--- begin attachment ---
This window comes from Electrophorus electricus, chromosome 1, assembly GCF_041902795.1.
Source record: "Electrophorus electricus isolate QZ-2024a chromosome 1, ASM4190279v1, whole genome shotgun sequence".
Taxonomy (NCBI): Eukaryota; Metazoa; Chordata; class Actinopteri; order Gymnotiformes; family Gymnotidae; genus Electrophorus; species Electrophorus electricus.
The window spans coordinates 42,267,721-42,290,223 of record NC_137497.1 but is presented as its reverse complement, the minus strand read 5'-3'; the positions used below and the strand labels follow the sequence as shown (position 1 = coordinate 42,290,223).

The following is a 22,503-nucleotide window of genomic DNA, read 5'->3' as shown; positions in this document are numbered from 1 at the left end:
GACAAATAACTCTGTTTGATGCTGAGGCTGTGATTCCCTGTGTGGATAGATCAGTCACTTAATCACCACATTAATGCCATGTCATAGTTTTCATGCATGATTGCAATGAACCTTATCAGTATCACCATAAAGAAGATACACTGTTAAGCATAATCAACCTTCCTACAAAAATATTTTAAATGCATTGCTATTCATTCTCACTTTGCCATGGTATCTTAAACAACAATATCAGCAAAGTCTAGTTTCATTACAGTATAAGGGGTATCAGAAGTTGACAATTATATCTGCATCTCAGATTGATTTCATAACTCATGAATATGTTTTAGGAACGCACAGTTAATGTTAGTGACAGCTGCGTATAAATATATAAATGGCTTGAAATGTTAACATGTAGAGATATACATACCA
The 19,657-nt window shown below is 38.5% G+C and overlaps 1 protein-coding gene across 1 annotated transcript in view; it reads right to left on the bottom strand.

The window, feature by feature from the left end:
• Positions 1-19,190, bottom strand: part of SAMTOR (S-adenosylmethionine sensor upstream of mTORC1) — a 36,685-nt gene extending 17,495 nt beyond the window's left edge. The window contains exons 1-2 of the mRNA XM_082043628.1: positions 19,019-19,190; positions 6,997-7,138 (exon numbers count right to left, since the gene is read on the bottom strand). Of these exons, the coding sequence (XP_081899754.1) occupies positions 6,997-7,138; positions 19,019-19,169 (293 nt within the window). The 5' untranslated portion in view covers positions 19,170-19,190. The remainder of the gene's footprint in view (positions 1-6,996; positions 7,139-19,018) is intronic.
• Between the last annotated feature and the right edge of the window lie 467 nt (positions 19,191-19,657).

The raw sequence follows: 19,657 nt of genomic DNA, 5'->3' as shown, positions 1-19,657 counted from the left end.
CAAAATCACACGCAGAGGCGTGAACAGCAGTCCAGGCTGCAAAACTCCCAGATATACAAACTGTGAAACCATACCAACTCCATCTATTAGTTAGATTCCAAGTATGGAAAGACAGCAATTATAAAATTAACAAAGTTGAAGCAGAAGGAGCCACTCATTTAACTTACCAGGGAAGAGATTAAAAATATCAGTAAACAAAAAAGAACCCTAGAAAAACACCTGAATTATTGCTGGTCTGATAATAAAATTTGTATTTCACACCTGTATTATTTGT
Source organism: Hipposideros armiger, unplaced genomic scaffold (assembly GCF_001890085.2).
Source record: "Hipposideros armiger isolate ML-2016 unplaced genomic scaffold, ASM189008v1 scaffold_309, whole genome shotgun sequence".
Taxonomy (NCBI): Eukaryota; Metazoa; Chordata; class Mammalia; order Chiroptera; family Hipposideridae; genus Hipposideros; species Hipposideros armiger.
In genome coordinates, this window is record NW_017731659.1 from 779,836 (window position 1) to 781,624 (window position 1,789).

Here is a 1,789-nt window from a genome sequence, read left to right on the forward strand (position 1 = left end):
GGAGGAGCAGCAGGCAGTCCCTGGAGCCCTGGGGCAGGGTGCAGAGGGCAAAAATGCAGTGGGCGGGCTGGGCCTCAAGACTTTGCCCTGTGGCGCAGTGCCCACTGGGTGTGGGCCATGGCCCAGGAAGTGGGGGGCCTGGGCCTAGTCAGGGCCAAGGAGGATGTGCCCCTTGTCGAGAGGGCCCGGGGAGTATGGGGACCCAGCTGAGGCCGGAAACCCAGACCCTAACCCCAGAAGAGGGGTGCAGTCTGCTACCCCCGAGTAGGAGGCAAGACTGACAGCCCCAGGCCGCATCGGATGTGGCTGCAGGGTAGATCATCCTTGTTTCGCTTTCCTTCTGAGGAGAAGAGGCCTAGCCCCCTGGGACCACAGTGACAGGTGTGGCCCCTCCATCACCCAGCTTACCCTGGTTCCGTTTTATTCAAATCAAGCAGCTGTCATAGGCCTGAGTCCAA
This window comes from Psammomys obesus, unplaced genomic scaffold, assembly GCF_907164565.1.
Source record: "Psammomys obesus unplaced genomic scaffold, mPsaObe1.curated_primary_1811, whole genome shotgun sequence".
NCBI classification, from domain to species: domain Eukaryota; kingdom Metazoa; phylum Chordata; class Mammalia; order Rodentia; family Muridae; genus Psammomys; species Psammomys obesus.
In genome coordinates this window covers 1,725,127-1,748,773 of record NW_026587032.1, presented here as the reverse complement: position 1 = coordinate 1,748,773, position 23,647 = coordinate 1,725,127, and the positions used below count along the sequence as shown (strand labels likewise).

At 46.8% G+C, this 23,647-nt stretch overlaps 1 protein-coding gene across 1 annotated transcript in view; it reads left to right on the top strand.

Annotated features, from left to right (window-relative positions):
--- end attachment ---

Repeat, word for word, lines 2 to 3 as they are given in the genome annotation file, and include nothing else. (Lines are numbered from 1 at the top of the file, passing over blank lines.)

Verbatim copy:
Source record: "Electrophorus electricus isolate QZ-2024a chromosome 1, ASM4190279v1, whole genome shotgun sequence".
Taxonomy (NCBI): Eukaryota; Metazoa; Chordata; class Actinopteri; order Gymnotiformes; family Gymnotidae; genus Electrophorus; species Electrophorus electricus.